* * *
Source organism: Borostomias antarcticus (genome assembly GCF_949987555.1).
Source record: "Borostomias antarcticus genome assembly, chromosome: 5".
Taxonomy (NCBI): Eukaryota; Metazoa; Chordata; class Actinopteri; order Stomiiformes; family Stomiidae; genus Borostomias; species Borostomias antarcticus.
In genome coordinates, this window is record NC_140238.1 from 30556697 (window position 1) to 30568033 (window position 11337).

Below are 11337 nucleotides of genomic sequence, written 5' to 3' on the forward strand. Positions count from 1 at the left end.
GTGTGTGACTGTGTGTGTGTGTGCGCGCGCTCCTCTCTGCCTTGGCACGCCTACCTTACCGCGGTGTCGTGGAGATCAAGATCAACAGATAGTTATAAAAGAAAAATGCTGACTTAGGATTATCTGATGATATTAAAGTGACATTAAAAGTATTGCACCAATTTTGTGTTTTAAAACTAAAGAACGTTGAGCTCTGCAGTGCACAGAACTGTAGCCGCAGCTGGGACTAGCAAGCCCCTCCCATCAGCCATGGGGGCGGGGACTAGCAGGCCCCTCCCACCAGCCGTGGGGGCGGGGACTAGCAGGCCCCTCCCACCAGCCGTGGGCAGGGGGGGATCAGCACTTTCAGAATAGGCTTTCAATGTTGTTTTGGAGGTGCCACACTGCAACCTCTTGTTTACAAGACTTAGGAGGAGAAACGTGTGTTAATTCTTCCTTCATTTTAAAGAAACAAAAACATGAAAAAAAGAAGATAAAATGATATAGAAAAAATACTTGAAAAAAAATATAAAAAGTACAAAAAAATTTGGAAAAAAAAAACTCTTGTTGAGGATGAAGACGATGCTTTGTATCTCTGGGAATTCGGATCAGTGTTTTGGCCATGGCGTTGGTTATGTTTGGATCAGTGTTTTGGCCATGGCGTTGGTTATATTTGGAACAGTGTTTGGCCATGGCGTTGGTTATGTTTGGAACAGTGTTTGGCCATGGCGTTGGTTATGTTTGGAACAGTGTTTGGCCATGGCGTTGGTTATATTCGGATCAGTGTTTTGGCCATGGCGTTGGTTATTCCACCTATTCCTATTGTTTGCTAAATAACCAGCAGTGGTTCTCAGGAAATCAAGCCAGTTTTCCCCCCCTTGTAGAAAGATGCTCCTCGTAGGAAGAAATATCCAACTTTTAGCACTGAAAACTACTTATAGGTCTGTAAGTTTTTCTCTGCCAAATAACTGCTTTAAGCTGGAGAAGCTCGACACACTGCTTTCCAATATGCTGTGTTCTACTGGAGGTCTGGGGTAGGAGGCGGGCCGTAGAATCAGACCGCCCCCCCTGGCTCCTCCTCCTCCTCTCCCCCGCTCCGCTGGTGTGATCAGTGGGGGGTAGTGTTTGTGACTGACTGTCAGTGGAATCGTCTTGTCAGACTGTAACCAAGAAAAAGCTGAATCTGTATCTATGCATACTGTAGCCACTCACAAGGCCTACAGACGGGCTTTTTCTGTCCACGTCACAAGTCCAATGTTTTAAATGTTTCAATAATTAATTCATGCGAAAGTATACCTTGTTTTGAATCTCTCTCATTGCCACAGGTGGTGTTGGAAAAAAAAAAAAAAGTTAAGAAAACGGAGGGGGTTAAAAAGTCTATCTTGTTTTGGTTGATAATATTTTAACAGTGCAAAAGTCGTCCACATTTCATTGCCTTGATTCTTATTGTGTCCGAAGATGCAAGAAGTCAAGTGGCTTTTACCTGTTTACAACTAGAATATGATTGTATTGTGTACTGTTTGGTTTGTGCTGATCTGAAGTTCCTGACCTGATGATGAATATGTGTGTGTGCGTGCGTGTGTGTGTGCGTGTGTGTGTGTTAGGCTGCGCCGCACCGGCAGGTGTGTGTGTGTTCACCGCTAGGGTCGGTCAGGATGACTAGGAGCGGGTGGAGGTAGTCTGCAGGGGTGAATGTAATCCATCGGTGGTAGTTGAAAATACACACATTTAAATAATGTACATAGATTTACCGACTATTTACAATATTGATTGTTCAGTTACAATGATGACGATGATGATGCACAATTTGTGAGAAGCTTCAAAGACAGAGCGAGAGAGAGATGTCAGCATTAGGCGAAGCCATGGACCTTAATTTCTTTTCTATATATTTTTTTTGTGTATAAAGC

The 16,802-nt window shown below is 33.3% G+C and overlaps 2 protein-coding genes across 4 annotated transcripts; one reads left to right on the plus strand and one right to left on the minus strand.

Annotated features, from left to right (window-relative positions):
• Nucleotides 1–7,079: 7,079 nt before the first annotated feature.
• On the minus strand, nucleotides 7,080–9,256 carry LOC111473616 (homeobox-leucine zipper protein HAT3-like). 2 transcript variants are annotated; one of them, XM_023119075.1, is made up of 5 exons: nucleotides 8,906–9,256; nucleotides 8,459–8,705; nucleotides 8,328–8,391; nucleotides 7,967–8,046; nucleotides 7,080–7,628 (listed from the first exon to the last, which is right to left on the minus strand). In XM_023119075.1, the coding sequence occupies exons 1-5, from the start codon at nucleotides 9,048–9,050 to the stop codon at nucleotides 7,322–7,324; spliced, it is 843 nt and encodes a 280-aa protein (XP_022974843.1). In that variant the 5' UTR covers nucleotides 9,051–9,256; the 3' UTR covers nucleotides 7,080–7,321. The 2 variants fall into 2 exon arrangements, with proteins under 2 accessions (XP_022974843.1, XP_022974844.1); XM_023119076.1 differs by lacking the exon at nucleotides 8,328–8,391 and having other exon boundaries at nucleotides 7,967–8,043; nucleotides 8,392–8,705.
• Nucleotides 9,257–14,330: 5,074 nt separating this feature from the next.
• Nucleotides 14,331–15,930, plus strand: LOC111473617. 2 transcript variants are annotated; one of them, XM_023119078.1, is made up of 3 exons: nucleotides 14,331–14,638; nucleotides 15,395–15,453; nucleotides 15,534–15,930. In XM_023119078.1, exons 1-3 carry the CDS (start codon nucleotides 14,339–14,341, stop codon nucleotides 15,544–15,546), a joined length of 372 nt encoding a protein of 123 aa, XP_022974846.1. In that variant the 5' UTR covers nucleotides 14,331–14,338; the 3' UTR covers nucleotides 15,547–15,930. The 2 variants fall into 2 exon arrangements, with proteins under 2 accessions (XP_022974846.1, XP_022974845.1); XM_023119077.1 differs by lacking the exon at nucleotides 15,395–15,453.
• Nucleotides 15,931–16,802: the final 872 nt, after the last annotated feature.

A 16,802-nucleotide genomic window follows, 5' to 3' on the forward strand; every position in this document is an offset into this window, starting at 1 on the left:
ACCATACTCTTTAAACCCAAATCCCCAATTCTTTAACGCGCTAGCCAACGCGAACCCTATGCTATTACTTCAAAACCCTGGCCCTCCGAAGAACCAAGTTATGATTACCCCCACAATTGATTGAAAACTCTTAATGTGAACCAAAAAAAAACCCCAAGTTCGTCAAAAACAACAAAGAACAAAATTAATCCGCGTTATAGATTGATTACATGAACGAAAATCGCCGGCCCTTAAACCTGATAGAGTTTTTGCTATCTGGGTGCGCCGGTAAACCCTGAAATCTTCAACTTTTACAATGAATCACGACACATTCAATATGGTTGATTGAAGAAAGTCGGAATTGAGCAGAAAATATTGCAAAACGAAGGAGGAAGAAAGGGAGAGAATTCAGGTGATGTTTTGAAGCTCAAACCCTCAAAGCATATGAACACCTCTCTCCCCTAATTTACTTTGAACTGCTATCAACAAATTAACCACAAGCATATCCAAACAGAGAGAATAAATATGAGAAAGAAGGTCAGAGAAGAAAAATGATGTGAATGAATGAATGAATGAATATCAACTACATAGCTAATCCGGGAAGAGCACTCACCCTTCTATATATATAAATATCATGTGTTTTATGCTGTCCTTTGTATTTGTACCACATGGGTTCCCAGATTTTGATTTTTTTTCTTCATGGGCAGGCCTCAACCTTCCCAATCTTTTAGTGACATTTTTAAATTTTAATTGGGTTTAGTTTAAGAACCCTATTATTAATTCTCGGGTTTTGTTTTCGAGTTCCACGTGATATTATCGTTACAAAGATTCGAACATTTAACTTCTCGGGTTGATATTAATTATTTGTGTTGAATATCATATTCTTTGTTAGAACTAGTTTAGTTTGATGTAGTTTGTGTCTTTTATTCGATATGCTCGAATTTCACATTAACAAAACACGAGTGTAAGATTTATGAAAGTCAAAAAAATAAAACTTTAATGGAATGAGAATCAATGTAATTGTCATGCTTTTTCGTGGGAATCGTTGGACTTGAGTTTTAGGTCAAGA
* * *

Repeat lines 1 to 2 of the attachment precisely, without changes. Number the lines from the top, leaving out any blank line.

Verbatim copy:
Source organism: Borostomias antarcticus (genome assembly GCF_949987555.1).
Source record: "Borostomias antarcticus genome assembly, chromosome: 5".